I'm reading an article, a real snoozer, titled “A Roundtable Discussion on Audit Committee Liability.” In our litigious culture, however, it is necessary to read such articles.
In contrast to this laborious study task, I was recently asked to comment on new trends in— a subject with a lively prospect. I will refrain from the boring concerns of U.S. corporate audit committees. However, with enthusiasm I responded to an interview concerning trends in religious meetings. In summary, my comments were as follows:
Religious meeting planners are taking advantage of the latest technology and venues conducive to interactive opportunities.
Religious meeting planners have a greater recognition and awareness of our significant niche in the meeting planning market. RCMA has helped us to realize our collective value to the marketplace.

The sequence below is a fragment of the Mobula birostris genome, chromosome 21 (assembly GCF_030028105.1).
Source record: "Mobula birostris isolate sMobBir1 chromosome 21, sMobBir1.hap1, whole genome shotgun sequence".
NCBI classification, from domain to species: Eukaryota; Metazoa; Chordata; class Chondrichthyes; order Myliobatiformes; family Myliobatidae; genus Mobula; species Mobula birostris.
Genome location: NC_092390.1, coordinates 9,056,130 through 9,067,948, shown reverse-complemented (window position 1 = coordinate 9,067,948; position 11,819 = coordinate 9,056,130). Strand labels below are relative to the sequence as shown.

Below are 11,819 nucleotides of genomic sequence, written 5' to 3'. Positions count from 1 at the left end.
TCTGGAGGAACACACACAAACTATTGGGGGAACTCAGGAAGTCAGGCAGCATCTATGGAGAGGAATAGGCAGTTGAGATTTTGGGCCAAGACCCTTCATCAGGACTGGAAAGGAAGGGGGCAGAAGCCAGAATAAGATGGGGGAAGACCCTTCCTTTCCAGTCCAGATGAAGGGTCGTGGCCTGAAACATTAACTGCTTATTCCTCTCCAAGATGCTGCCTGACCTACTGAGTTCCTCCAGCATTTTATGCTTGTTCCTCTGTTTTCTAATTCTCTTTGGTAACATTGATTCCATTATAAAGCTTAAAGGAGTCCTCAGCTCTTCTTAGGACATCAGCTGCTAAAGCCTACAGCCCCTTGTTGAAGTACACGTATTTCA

Religious meeting planners are good negotiators, understanding the “win-win” concept with our providers. Admittedly, in the past, some religious planners (representing nonprofit religious groups) have expected “something for nothing.” After all, some have felt that since we exist on donations in our churches, why not expect a “free lunch” from our meeting providers. Today, education and interaction provided through RCMA have given religious planners — while already strong negotiators — greater respect for our suppliers.
Religious meeting planners are very relational and appreciate competent, experienced providers. The day when a hotel or convention bureau/association can offer the religious market to their newest employees is not acceptable. We build relationships with suppliers.
RCMA planners and associate members have created this improved state of religious meetings, and it's an honor to be a part of RCMA.